Thursday, 17 September 2015

It meets the business requirements

Recently I came across an interesting software requirements issue whilst eating out at a UK restaurant chain.

They had one of those common deals you can come across in similar chains.  You choose a main meal from a limited, but tasty, menu.  You get unlimited drinks of either tea/coffee or fizzy drinks. (soda) and you can have unlimited access to the salad bar .  To end your meal you get an ice cream sundae.  All of this for the sum of £9.99!

I was with my wife and we both ordered a main meal and a drink.  Whilst our meal was being prepared we went and selected our bowl of salad from the salad bar.  We set about eating our salad, during this time the drinks arrived followed by our main meal.  We only just managed to finish our main meal and was feeling rather full by now.  So when the waitress came over and asked if there was anything else we both said no can we skip the ice cream sundae and just get the bill.

The table was cleared away and the bill arrived......

Can you guess how much the bill came to?

If you are thinking the same as my wife and I you would think the bill would be £19.98.   The actual bill came to £20.13.  I queried this with the waitress and she replied....

"Oh, that is because you did not have the ice cream sundae!"

Our reply was "WHAT", We have less but it will cost us more?

The waitress was very confused and went to see her line manager. Who came over and explained that what they will need to do is order us the ice cream sundaes and then go and let the kitchens know that there is no need to make it.  They did say we could take it with us!  Ice cream, in car for hours & warm day  not a good combination.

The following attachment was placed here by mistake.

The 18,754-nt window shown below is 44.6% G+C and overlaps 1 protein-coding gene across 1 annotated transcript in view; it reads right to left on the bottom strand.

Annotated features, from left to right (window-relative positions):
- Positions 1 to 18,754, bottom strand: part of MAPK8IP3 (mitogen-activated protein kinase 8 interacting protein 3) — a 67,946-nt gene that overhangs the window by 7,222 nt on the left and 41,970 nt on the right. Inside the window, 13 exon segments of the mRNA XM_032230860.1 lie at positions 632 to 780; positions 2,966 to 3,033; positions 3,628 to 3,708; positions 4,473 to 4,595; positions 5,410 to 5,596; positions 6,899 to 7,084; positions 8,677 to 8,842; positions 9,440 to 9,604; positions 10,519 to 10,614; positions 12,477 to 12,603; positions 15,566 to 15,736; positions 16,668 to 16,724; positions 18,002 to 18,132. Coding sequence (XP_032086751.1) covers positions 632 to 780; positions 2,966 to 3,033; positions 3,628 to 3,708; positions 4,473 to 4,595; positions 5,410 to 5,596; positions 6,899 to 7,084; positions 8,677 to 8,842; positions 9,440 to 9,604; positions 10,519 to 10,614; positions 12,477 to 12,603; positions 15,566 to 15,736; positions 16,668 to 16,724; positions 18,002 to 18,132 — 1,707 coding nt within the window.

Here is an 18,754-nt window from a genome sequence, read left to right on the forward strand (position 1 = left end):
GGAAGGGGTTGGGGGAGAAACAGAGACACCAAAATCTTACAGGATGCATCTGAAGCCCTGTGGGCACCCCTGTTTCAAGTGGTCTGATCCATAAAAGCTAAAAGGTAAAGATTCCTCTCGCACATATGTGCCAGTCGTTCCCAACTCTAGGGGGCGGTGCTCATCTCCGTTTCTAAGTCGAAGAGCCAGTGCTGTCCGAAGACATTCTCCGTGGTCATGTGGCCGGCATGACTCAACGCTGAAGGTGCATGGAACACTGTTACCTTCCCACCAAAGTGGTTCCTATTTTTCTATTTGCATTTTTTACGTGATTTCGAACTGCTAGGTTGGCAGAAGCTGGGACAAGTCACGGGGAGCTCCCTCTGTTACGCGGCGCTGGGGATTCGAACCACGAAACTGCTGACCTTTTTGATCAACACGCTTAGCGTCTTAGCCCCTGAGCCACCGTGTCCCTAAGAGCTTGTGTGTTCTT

All of the orders were taken on a mobile phone app which fed back to the main system and the kitchens.  There appears to be no option to be able to mark an order as one of the deals. Each item is entered individually.  Once you have the four items it now knows which are part of the deal and works out the price.  Now the question to those reading this..... "Is this a defect?"

From the business requirements perspective this is, I guess, what they wanted from the software.

Since entering each item one at a time and then working out if it is part of the deal allows them to manage stock control and keep business costs under control.  It has one less step for the operator to carry out rather than if they had to press a button to indicate it was a deal,

From the end user experience perspective it is flawed.  It appears they did not expect customers to decline something that was in reality free. From the staff working there they had to override the system and implement manual processes to enable the correct price to be calculated. At the same time this will upset the stock control reporting that they have two less ice cream sundaes than they actually do.

When we look at software requirements and we start testing these requirements, it is important we look at the implementation from all perspectives.  This is especially true for systems that businesses use to help facilitate customer service.  Get this wrong and it can leave a bad impression on the business customers.

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